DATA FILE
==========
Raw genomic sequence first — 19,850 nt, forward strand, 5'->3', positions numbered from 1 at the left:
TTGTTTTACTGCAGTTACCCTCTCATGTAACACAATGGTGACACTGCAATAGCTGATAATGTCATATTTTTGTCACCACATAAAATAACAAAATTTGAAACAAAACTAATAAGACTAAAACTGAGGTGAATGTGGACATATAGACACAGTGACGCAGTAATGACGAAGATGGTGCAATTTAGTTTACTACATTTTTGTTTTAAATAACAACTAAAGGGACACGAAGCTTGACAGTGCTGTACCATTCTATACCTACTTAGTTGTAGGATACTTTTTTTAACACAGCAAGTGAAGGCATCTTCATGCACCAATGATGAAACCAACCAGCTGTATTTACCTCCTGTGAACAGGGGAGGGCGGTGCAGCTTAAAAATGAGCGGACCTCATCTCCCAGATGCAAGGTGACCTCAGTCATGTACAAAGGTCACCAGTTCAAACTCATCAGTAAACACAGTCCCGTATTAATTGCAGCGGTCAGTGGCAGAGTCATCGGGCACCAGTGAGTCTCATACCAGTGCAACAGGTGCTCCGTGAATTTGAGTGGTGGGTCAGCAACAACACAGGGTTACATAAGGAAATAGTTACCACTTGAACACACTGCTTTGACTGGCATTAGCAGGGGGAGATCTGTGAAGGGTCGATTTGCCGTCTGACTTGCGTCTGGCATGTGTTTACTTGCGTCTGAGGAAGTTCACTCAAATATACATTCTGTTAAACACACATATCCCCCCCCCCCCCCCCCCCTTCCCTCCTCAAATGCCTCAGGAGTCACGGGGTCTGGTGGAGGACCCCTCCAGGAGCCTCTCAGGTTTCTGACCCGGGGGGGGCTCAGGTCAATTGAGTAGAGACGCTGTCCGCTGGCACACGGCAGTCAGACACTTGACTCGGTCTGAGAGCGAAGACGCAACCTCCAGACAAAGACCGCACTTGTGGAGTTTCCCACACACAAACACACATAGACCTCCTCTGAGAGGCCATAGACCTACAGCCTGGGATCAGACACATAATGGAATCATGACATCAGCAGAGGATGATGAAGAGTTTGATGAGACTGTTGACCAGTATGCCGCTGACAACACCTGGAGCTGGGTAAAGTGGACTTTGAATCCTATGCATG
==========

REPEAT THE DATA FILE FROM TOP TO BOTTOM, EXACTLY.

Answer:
Raw genomic sequence first — 19,850 nt, forward strand, 5'->3', positions numbered from 1 at the left:
TTGTTTTACTGCAGTTACCCTCTCATGTAACACAATGGTGACACTGCAATAGCTGATAATGTCATATTTTTGTCACCACATAAAATAACAAAATTTGAAACAAAACTAATAAGACTAAAACTGAGGTGAATGTGGACATATAGACACAGTGACGCAGTAATGACGAAGATGGTGCAATTTAGTTTACTACATTTTTGTTTTAAATAACAACTAAAGGGACACGAAGCTTGACAGTGCTGTACCATTCTATACCTACTTAGTTGTAGGATACTTTTTTTAACACAGCAAGTGAAGGCATCTTCATGCACCAATGATGAAACCAACCAGCTGTATTTACCTCCTGTGAACAGGGGAGGGCGGTGCAGCTTAAAAATGAGCGGACCTCATCTCCCAGATGCAAGGTGACCTCAGTCATGTACAAAGGTCACCAGTTCAAACTCATCAGTAAACACAGTCCCGTATTAATTGCAGCGGTCAGTGGCAGAGTCATCGGGCACCAGTGAGTCTCATACCAGTGCAACAGGTGCTCCGTGAATTTGAGTGGTGGGTCAGCAACAACACAGGGTTACATAAGGAAATAGTTACCACTTGAACACACTGCTTTGACTGGCATTAGCAGGGGGAGATCTGTGAAGGGTCGATTTGCCGTCTGACTTGCGTCTGGCATGTGTTTACTTGCGTCTGAGGAAGTTCACTCAAATATACATTCTGTTAAACACACATATCCCCCCCCCCCCCCCCCCCTTCCCTCCTCAAATGCCTCAGGAGTCACGGGGTCTGGTGGAGGACCCCTCCAGGAGCCTCTCAGGTTTCTGACCCGGGGGGGGCTCAGGTCAATTGAGTAGAGACGCTGTCCGCTGGCACACGGCAGTCAGACACTTGACTCGGTCTGAGAGCGAAGACGCAACCTCCAGACAAAGACCGCACTTGTGGAGTTTCCCACACACAAACACACATAGACCTCCTCTGAGAGGCCATAGACCTACAGCCTGGGATCAGACACATAATGGAATCATGACATCAGCAGAGGATGATGAAGAGTTTGATGAGACTGTTGACCAGTATGCCGCTGACAACACCTGGAGCTGGGTAAAGTGGACTTTGAATCCTATGCATG